Inflation data released last week reawakened fears that the Federal Reserve’s massive monetary printing exercise could spark inflation. M2 money supply – a key inflation indicator that measures the total amount of cash in the economy plus checking and savings accounts and money market fund assets – surged more than 20 per cent over the last 12 months, its biggest year-over-year increase on record. Inflation data released last week heightened investors’ concern, as consumer prices, producer prices and import prices staged gains that outpaced economists’ forecasts. Core consumer prices, which excludes food and energy, advanced 0.6%, its highest monthly rate since 1991.
The financial crisis ushered in a new era of policy, replacing one that had relied solely on central banks’ ability to lower rates and spur private borrowing with one that facilitates state intervention through public borrowing. Its main features are higher government deficits and borrowing, enabled by central bank money creation. Low inflation, a critical ingredient, provides political cover. The strategy, initiated in 2009, was fully implemented this year to combat the COVID-19 crisis. US government debt, which was just under 80 per cent of GDP prior to the crisis, is projected to rise from to over 100 per cent of GDP by year end, according to the Committee for a Responsible Federal Budget, a nonpartisan think tank. The Federal Reserve, meanwhile, has created enough reserves this year, over $3 trillion, to fund three-quarters of this year’s anticipated government’s debt expansion. Together, the Fed and the Treasury are backstopping 11 per cent of America’s total stock of business debt, according to The Economist.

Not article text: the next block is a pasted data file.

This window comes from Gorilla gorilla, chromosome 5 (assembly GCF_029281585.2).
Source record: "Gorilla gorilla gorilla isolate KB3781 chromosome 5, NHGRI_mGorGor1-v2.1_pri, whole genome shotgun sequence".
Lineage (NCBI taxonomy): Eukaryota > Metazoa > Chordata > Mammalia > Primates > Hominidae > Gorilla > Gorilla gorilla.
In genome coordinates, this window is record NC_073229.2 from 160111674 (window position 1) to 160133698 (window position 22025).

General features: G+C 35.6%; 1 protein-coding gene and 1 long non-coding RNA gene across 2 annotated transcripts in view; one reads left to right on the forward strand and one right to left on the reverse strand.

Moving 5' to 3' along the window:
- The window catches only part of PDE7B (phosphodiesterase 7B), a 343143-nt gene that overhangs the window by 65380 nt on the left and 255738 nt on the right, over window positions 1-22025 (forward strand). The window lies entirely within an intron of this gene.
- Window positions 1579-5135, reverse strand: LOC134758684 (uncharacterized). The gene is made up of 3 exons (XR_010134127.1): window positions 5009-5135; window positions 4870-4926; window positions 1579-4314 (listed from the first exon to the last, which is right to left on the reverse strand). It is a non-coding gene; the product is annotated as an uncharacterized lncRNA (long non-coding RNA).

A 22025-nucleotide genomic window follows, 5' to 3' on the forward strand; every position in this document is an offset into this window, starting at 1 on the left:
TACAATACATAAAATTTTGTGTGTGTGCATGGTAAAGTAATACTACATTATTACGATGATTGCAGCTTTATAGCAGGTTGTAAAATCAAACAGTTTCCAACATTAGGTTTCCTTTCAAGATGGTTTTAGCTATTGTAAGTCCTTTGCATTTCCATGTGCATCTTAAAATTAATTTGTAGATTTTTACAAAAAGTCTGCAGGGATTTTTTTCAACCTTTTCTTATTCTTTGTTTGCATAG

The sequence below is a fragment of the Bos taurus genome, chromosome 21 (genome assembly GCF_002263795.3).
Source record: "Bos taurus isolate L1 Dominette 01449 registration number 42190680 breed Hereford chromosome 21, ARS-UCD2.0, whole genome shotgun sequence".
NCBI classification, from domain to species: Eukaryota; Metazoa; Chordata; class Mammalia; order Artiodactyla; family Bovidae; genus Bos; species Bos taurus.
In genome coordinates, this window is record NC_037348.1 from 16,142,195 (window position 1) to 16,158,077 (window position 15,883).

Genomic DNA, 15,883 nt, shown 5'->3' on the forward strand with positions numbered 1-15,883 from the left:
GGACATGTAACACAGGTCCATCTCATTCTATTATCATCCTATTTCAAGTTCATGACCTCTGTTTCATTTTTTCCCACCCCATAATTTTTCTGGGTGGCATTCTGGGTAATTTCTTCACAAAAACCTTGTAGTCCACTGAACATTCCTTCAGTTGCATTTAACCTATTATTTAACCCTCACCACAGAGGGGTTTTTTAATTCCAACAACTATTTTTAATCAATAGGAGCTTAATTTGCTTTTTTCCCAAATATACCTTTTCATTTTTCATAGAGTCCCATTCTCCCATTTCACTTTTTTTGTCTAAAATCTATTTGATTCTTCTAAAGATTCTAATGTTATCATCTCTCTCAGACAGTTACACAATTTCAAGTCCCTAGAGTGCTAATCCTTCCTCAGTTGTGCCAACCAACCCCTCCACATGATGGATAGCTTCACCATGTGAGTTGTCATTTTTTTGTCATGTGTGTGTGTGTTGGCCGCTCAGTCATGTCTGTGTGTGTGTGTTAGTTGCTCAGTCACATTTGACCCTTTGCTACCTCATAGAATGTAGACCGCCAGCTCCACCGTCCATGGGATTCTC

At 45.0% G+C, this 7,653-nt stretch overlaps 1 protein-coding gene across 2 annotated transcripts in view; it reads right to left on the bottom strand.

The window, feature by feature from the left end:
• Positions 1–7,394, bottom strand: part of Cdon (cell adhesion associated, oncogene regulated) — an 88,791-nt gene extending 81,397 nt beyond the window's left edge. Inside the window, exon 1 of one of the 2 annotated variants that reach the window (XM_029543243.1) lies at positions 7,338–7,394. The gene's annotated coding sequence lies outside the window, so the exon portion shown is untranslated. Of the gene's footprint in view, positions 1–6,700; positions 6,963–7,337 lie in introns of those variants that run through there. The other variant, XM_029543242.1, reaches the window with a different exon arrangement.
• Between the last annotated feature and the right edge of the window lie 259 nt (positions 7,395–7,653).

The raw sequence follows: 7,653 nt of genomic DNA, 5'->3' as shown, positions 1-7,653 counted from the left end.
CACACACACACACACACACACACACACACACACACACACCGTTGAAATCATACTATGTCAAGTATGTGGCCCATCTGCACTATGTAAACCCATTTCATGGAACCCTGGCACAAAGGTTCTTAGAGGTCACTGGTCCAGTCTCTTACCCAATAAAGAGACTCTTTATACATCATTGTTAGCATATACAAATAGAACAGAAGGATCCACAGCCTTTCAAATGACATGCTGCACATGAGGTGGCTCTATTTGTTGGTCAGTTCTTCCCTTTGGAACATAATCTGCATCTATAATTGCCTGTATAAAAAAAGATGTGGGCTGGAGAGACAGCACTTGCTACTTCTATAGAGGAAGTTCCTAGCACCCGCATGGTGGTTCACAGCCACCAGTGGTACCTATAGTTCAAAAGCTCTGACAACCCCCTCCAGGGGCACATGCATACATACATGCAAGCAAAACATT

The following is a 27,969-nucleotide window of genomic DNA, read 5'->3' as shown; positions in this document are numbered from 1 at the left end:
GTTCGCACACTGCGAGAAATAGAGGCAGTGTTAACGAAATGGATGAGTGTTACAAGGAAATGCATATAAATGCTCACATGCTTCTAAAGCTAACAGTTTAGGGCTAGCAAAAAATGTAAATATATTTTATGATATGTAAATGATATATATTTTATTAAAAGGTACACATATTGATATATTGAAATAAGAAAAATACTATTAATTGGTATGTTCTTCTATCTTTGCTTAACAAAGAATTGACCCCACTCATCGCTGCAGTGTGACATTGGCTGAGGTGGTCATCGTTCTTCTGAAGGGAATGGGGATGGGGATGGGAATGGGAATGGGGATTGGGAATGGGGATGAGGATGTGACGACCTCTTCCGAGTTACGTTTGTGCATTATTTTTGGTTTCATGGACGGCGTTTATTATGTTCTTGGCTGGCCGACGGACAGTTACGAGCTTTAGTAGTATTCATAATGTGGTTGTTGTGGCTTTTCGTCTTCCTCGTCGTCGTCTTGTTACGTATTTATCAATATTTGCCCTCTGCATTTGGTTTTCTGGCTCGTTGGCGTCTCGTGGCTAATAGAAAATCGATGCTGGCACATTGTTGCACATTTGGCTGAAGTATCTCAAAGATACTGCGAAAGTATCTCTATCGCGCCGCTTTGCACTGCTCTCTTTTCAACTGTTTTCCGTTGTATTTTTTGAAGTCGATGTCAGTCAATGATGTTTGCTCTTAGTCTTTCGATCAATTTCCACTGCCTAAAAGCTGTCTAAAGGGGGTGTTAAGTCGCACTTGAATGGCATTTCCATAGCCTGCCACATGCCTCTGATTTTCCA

History has shown central banks can continue to finance government deficits as long as inflation remains low. A new inflation narrative has emerged, however, involving a combustible mix of supply-chain shortages, government stimulus and pent-up demand that unleashes an upward price spiral once economic restrictions are lifted. Two commodities, gold and oil, support this view. Gold, which on an inflation-adjusted basis this month approached peaks not seen since 1980 and 2011. Historically, gold prices have tended to lead inflation readings by about 18 months. Its recent price action suggests year-over-year CPI could hit 2.5 per cent by Q1/21. The crude oil futures curve implies that spot crude, which is trading at $42.50/bbl today, will be $45.33/bbl, or about 6.6 per cent higher, by the end of next year. Neither commodity is projecting runaway inflation, but is signaling an incrementally higher price trend.